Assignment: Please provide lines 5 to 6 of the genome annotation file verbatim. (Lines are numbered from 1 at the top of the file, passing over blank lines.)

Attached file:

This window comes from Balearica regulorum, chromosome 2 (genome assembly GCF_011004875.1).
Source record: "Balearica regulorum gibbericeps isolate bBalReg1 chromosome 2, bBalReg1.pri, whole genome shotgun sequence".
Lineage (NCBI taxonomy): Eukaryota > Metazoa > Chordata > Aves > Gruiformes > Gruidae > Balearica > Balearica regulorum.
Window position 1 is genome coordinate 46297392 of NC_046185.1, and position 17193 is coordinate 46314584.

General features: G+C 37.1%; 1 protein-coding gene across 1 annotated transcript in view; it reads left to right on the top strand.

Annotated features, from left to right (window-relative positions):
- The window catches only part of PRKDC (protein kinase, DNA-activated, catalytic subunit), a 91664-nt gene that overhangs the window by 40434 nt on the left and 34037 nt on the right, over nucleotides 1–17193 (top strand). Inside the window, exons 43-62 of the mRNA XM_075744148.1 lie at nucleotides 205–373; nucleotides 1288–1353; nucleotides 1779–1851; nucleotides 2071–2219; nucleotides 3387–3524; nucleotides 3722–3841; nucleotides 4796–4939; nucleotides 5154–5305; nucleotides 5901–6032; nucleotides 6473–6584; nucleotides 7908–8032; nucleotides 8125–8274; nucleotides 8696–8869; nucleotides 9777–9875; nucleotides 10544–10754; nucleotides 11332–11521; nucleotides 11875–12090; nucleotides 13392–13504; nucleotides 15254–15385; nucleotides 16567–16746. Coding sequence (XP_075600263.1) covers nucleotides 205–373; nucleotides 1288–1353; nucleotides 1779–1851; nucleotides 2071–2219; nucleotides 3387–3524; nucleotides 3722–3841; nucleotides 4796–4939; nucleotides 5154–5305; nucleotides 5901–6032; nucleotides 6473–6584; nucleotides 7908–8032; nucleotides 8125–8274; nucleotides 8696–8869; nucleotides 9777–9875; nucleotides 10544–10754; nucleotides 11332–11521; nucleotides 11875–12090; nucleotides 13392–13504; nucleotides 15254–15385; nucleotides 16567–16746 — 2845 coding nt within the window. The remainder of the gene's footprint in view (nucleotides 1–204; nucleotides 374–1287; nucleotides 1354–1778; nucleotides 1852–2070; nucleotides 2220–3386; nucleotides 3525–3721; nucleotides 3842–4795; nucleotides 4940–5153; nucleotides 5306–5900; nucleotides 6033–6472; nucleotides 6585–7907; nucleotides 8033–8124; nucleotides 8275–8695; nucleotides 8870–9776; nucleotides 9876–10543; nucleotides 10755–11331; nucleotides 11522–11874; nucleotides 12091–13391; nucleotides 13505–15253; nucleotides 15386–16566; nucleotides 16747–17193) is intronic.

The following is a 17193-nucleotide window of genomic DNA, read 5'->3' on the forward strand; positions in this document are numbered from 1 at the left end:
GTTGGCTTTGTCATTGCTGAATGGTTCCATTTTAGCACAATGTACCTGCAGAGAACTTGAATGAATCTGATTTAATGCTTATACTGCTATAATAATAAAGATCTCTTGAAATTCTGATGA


General features: G+C 37.1%; 1 protein-coding gene across 1 annotated transcript in view; it reads left to right on the top strand.

Annotated features, from left to right (window-relative positions):